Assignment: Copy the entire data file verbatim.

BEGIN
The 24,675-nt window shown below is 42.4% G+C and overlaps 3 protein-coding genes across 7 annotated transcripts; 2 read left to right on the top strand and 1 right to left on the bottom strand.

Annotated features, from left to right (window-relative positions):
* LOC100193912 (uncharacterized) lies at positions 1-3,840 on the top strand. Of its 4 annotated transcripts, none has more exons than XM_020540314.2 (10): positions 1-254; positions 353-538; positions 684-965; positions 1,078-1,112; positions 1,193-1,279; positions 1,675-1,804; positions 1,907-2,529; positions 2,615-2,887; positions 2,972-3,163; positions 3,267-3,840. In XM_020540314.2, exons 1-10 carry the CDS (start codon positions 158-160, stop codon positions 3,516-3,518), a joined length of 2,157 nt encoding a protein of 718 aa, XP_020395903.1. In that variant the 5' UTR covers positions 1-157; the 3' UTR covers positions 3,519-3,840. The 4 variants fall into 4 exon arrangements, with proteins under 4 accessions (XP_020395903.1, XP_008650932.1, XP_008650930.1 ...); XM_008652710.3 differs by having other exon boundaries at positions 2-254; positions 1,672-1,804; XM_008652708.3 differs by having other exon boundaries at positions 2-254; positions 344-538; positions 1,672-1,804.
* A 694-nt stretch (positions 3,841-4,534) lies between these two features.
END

The 24,675-nt window shown below is 42.4% G+C and overlaps 3 protein-coding genes across 7 annotated transcripts; 2 read left to right on the top strand and 1 right to left on the bottom strand.

Annotated features, from left to right (window-relative positions):
* LOC100193912 (uncharacterized) lies at positions 1-3,840 on the top strand. Of its 4 annotated transcripts, none has more exons than XM_020540314.2 (10): positions 1-254; positions 353-538; positions 684-965; positions 1,078-1,112; positions 1,193-1,279; positions 1,675-1,804; positions 1,907-2,529; positions 2,615-2,887; positions 2,972-3,163; positions 3,267-3,840. In XM_020540314.2, exons 1-10 carry the CDS (start codon positions 158-160, stop codon positions 3,516-3,518), a joined length of 2,157 nt encoding a protein of 718 aa, XP_020395903.1. In that variant the 5' UTR covers positions 1-157; the 3' UTR covers positions 3,519-3,840. The 4 variants fall into 4 exon arrangements, with proteins under 4 accessions (XP_020395903.1, XP_008650932.1, XP_008650930.1 ...); XM_008652710.3 differs by having other exon boundaries at positions 2-254; positions 1,672-1,804; XM_008652708.3 differs by having other exon boundaries at positions 2-254; positions 344-538; positions 1,672-1,804.
* A 694-nt stretch (positions 3,841-4,534) lies between these two features.